Bighorn sheep are not the only animals affected by an expanded cougar population. Another biologist discovered that the cats virtually wiped out an entire population of porcupines in the northwestern corner of Nevada. The biologist, Rick A. Sweitzer, now at the University of North Dakota, was conducting a study of porcupines when suddenly, the animals vanished.
"In three years, the population declined from a high of 82 individual animals to fewer than five, and maybe fewer than three," he said. "Based on my observations at kill sites, it appeared to be almost entirely mountain lion predation."
These and other observations have led some biologists to speculate that cougars might now be having more profound effects on ecosystems than was previously believed. "There may be other species that we just don't know about," Sweitzer says. "The only reason I knew about this was that I had an intensive study going on for a significant period of time when this extinction occurred."
Mule deer herds have also been significantly reduced by a combination of drought and cougar predation in some places in the Southwest. But biologists generally do not find that worrisome because deer have high reproductive rates and easily colonize new ground. Biologists are concerned about other prey species, however. Not only can creatures such as the Sierra Nevada bighorn be driven to near-extinction, but a cougar-prey imbalance could result in a loss of genetic diversity in the prey animals. "If we're having a lot of local extinctions, we're losing all the genetics in those sub-populations. You start adding that up and it could actually be causing an overall loss of genetic diversity," Wehausen says.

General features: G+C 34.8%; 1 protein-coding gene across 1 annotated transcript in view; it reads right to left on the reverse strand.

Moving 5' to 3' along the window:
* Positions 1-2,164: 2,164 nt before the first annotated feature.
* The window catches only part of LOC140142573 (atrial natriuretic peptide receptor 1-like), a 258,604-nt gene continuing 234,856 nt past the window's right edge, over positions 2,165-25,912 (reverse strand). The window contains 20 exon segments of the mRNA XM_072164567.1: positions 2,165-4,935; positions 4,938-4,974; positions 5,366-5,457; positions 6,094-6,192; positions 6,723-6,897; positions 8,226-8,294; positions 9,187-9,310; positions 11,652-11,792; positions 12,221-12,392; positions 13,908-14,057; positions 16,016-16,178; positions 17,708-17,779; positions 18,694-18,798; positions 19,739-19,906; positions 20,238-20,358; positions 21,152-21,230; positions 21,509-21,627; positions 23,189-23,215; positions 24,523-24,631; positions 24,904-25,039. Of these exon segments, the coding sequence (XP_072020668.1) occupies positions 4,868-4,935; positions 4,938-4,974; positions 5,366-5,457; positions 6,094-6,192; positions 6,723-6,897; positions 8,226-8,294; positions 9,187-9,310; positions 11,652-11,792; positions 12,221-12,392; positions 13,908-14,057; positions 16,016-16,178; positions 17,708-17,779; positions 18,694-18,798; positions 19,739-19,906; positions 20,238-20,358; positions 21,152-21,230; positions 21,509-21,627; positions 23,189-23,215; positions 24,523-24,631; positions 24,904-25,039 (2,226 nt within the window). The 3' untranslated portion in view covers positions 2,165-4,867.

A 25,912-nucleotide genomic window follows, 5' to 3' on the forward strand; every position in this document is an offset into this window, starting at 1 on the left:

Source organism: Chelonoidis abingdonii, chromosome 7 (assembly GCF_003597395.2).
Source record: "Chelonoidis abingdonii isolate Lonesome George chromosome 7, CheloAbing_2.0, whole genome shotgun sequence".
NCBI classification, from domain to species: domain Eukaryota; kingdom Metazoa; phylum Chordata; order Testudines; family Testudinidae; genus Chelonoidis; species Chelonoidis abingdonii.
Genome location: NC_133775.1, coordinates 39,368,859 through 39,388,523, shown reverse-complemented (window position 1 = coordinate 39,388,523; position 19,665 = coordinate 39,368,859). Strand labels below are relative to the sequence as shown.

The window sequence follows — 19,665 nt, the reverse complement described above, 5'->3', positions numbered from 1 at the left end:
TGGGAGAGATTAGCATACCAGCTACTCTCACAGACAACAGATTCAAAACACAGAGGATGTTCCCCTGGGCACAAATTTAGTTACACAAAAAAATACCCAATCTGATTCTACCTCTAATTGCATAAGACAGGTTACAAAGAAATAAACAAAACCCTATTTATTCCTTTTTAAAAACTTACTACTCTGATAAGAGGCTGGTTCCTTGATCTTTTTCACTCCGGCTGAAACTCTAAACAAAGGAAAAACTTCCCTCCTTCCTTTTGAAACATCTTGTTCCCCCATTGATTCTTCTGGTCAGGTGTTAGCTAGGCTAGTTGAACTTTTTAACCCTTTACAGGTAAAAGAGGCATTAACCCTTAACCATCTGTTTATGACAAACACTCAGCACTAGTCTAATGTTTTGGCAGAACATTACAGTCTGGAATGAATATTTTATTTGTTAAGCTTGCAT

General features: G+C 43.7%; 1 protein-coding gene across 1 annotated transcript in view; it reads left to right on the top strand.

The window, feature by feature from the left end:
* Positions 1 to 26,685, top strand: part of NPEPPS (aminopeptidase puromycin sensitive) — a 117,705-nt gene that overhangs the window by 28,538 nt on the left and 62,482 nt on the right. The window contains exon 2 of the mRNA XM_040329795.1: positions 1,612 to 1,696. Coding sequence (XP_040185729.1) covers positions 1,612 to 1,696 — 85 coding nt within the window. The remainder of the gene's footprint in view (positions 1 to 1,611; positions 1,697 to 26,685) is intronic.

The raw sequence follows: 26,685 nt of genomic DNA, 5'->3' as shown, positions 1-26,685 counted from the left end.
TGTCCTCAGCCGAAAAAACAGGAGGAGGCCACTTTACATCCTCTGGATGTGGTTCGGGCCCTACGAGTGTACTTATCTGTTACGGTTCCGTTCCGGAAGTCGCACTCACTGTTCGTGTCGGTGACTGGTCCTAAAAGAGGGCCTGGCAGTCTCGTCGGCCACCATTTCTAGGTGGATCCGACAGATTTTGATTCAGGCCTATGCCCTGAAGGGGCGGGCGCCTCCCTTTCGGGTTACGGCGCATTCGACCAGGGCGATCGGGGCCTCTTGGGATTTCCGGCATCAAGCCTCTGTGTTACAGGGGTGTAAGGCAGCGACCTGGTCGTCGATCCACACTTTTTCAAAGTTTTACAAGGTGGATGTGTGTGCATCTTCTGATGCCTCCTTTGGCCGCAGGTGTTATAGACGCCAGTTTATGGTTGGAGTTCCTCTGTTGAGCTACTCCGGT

Still, biologists say they are not suggesting a return to discredited ways of thinking about cougars as "evil" predators, and they caution against generalizing about the cats. They stress that what may be true of cougar impacts in the Sierra Nevada might not be true elsewhere. Also, biologists believe that cougar numbers will eventually come down when the numbers of their prey diminish.
"Wildlife professionals need to be careful about getting caught up in the 'cougars-are-eating-all-our-wildlife' bandwagon," says Ken Logan, a biologist with the Hornocker Wildlife Institute in Idaho. "There are still a lot of unknowns about the effects of cougar predation on prey populations, so it would be prudent for us to gather the facts first."
In the meantime, California wildlife officials are now contemplating last-ditch efforts to save the Sierra sheep from extinction. One plan under consideration is to begin a captive-breeding program for bighorn on a lion-proof island in the middle of Mono Lake. But some biologists believe that will not be sufficient. "To restore a predator-prey system that is out of balance, it's necessary to kill some cougars," says Wehausen. "It's not going to do the predators any good to not have bighorn sheep in the Sierra anymore. Our business is restoring predator-prey systems where we have disturbed them."